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News » Diggin' tweet smell of success


Diggin' tweet smell of success


Diggin' tweet smell of successNBA training camps start opening this weekend. Let the tweeting begin in earnest.

Of major sports, the NBA and its players make the most of Twitter, topping the athletic tweet list and ranking second among all brands (1.36 million followers) to Whole Foods (1.37 million) on trackingtwitter.com.

*In June, Minnesota Timberwolves forward Kevin Love broke the news on Twitter that coach Kevin McHale would not return.

*In August, Miami Heat forward Michael Beasley posted personal feelings on Twitter and checked into a rehab center for depression-related issues. His account has since been closed and he is back with the team.

*This month, Allen Iverson's tweets led to figuring out the veteran guard would be signing with the Memphis Grizzlies.

By himself, new Cleveland Cavaliers center Shaquille O'Neal has more than 2.27 million Twitter followers, seventh among all "celebrities" at trackingtwitter.com.

"As recently as last year, (social networks) weren't even a major topic of discussion," says Mike Bantom, NBA senior vice president of player development.

The NFL is the only other professional sport with more than a million Twitter followers (1.11 million). Some others: Major League Baseball (506,000), PGA Tour (16,000), WNBA (9,800), NHL (6,000) and LPGA (4,000).

But for NBA players, "Your body is a multimillion-dollar business, and you are the CEO," former All-Star center Alonzo Mourning says of using Twitter.

The NBA now includes social networking as an integral part of the league's media training, addressing advantages and pitfalls.

"We have regular conversations about it with all of our teams," says the NBA's Tim Frank, vice president of Basketball communications. "It's just like 15 years ago with the Internet. We all discuss the best way to use it and not use it."

Bantom says NBA staffers monitor the tweets of all players and "might alert them about things that could cause trouble."

It's unlikely players will be messaging from locker rooms at halftime, as then-Milwaukee Bucks forward Charlie Villanueva (now with the Detroit Pistons) did in March during a win against the Boston Celtics.

"That was one of the groundbreaking tweets," Bucks general manager John Hammond says. "I don't think we, as an organization, really knew how to react to it. But we felt it was inappropriate to do at halftime.

"Twitter is part of our society, but we believe there is a time and place for it. During team business is probably ... inappropriate."

Phoenix Suns All-Star Amare Stoudemire has no problem with such a guideline. "If a player is on Twitter at halftime, it means he's not focused on the game," Stoudemire says. "That's definitely not something I want to do."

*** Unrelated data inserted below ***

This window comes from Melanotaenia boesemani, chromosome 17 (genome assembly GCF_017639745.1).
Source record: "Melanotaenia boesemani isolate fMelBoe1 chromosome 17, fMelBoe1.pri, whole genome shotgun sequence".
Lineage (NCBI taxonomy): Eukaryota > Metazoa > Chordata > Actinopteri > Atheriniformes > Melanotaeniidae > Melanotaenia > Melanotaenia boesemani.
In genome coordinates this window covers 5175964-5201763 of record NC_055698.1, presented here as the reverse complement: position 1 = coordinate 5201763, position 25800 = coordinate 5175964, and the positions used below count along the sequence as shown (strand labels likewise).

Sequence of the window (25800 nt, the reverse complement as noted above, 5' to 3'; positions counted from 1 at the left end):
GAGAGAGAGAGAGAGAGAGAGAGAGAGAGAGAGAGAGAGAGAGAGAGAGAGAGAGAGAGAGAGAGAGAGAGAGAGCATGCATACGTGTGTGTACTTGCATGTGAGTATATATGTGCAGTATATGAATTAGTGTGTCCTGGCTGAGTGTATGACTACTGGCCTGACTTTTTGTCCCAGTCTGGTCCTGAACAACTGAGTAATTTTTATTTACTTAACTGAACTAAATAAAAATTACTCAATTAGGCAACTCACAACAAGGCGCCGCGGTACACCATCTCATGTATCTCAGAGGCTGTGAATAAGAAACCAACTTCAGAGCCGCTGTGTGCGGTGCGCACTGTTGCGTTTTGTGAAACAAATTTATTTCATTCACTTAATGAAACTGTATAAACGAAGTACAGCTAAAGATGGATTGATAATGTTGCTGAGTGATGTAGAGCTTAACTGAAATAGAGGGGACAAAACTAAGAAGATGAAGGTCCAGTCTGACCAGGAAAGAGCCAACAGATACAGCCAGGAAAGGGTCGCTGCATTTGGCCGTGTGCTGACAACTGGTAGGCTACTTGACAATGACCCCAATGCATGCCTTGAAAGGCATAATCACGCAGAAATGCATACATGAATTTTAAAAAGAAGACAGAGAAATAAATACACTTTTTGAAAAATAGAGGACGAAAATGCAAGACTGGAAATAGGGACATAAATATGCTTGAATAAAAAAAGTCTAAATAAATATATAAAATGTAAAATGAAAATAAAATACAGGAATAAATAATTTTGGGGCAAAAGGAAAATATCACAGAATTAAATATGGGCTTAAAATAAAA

The NBA also has more than a million new Facebook fans since October 2008.

"Social networking allows our league to connect with fans in a way I've never seen before," says Kathy Behrens, the NBA executive vice president of social responsibility and player programs. "It breaks down the wall between players and fans, and it's instantaneous."

When Orlando Magic center Dwight Howard visited South Africa as part of the league's Basketball Without Borders program, he posted photographs from Soweto on Facebook. On Twitter, Howard has 1.06 million followers and has posted more than 6,000 tweets. Last week he used Twitter to announce he was shooting a TNT spot with actor Rainn Wilson.

Stoudemire started tweeting two months ago under the handle "Amareisreal." He has more than 33,000 followers. "I was wondering, 'How can this help me?' " Stoudemire says. "Then I realized it's a great way to reach my fans and promote my website (amarestoudemire.com)."

O'Neal became engaged with Twitter because someone had created a feed under his identity. He reclaimed his brand under THE_REAL_SHAQ.

With his larger-than-life persona, O'Neal is a natural for social media. Other athletes have failed to grasp the Twitter concept.

Kathleen Hessert, president of the consulting group Sports Media Challenge, says fans don't really care what players had for lunch or where they went the previous night.

"They quickly become bored with gibberish. They want a return on emotion," she says. "I tell my clients, 'Don't just give facts, give insight. Help fans understand something from your unique perspective.' "

Behrens and her staff also advise players about privacy risks. "We are always reminding them this is a public community, not private," she says. "This is not like texting your friends."

One of the biggest mistakes a player can make is disclosing his location. "If you're telling people of your whereabouts, it makes you vulnerable," Bantom says. "We've talked about it and we'll continue to talk about it."


Author: Fox Sports
Author's Website: http://www.foxsports.com
Added: September 24, 2009

 

 
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